Although both S. natans and S. fluitans are known to obtain a large proportion (~44%) of their nitrogen requirement from “ubiquitous” epiphytic cyanobacteria [50], there are considerable differences in the C:N ratio of pelagic seaweed depending on the availability of nutrients [5]. The average C:N ratio of Sargassum from the open ocean is 47, whereas in neritic water it is 27 [5]. The C:N for floating mixed Sargassum mats floating close to the coast of Nigeria can be estimated from the data of Oyesiku and Egunyomi [16] to be around 23. Although Lapointe et al. [5] found no significant difference between the C:N ratio of S. natans and S. fluitans, the C:N ratio found by Wan et al. [37] for S. natans was only 7. Milledge and Harvey [34] found the C:N ratio of S. muticum to be 8. The C:N ratio of S. muticum can vary between 6 and 20 depending on location and season [32,51,52]. A high C:N ratio could be advantageous for the production of biofuels, but a low C:N ratio may be advantageous in the production of fertilisers and animal feeds.
Although seaweeds contain all 22 amino acids, they are generally rich in aspartic and glutamic acids, but limited in lysine, threonine, tryptophan, cysteine, and methionine [42] Although nutritional studies have shown that algal proteins are generally comparable to vegetable proteins [53], the imbalance of amino acids may limit the applicability of Sargassum as a foodstuff. A recent extensive review has found that the proteins, peptides, and amino acids from seaweed have shown positive bioactive effects in the treatment of diabetes, cancer, and AIDS, and the prevention of vascular diseases [54]. Considerable further research is required to identify polypeptides from pelagic Sargassum and their potential therapeutic benefits.

2.2. Polysaccharides

Sargassum can contain up to 68% polysaccharides [42], with the polysaccharide content of floating mats of Sargassum being 57% [16]. The polysaccharide composition of brown seaweed is different to that of terrestrial plants, with the major polysaccharides of brown algae being laminarin, mannitol, alginate, fucoidan, and cellulose [55,56].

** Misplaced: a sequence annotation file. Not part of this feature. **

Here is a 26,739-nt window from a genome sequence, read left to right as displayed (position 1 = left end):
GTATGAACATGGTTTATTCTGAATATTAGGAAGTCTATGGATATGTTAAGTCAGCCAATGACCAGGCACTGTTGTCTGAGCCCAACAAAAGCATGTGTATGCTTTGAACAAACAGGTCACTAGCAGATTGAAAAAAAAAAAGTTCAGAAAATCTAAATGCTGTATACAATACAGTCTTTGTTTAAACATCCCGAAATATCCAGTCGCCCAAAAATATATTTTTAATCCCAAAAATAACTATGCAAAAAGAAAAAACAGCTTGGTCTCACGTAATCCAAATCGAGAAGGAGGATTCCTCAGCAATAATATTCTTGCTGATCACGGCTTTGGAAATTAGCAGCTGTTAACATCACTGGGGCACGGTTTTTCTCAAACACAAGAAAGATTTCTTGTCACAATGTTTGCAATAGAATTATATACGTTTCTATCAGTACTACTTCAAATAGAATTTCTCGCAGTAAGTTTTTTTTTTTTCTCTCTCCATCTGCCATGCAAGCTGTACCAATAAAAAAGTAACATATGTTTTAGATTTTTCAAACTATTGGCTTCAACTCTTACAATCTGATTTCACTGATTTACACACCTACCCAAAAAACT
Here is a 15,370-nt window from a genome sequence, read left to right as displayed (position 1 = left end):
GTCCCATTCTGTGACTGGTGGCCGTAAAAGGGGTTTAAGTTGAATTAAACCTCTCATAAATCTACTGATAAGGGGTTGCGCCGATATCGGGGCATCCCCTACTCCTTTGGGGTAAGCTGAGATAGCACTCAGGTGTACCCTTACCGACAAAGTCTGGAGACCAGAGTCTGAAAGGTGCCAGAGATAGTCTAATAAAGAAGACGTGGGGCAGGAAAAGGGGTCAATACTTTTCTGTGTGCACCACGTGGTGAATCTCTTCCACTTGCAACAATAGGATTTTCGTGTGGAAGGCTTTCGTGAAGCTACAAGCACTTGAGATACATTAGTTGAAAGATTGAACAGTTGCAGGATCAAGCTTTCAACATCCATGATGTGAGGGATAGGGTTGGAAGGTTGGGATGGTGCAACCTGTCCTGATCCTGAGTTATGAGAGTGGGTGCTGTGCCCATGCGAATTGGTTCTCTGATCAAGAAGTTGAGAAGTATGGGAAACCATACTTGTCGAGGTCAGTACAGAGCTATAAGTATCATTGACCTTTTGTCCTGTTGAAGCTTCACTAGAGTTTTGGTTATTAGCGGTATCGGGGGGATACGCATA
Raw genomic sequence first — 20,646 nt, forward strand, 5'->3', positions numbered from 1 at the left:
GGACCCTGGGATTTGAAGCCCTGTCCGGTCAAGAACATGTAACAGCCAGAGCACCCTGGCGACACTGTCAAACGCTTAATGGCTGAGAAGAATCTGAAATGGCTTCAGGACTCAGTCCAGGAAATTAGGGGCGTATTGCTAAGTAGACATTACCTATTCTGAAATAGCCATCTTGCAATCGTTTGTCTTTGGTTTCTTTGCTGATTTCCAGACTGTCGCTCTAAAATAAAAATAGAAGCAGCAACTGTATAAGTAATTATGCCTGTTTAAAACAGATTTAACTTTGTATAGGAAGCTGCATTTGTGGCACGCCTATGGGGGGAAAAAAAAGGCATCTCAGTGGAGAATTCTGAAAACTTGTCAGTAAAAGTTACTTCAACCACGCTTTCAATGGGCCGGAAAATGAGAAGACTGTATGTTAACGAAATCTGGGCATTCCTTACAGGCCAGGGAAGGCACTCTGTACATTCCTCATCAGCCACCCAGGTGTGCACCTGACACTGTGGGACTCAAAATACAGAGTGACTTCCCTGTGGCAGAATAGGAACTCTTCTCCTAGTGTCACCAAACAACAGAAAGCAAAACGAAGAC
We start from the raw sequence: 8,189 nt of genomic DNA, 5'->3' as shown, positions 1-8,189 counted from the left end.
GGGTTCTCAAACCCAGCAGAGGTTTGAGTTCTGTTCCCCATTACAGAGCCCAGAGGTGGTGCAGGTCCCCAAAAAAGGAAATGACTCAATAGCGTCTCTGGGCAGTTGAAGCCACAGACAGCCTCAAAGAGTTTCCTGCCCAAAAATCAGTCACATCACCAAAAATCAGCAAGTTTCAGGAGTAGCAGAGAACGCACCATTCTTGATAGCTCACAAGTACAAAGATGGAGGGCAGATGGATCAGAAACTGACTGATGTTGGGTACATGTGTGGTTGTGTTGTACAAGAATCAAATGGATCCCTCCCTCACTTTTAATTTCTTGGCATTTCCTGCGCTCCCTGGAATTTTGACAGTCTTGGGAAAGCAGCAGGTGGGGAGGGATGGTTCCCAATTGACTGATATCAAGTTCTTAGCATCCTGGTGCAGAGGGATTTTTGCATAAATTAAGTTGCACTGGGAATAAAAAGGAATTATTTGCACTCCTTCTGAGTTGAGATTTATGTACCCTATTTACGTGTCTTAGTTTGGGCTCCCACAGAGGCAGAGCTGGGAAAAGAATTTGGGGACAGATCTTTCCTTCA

2.2.1. Alginates

Alginates are a major component of the cell wall of brown algae, accounting for up to 40% of the dry weight [56]. They are U.S. Food and Drug Administration (FDA) approved polymers, and represent some of most important biomaterials for diverse applications, not only in the food and cosmetics industries, but also in the textile industry and for biomedical applications [57]. Worldwide annual alginate production has been estimated at 30,000 tonnes [58], and the uses of alginates have been extensively reviewed by Rehm [58], Bixler et al. [59], Holdt and Kraan [54], and Sun and Tan [57]. S. muticum has been used for alginate production [60,61], but the yield is relatively low, 5%–11% compared to 16%–30% for commercially exploited brown algae [62,63]. Although there appears to have been some past exploitation of pelagic Sargassum for the production of hydrocolloids, the quality of alginic acid from Sargassum does not make it a viable source of commercial alginates, and there appears to be no current major commercial exploitation [64,65].

2.2.2. Sulphated Polysaccharides

The sulphated polysaccharides of seaweeds are chemically very different from those of land plants, with those in brown seaweed being mainly sulphated fucans (fucoidans), with other sulphated polysaccharides containing galactose, xylose, glucose, and other simple sugars also being found [66,67]. S. muticum contains 8% dry weight as fucans [68], with fucose being the dominant sugar in S. muticum sulphated polysaccharides [69]. Fucans have been classified as non-toxic. They have been shown to “aid” insoluble antioxidants, and they have been proposed as alternatives to the anticoagulant heparin [67]. Fucans can also inhibit the virus infection of cells and parasite invasion, showing antimalarial activity as well as inhibiting another widespread parasite, Toxoplasma gondii (the disease vector for toxoplasmosis) [67].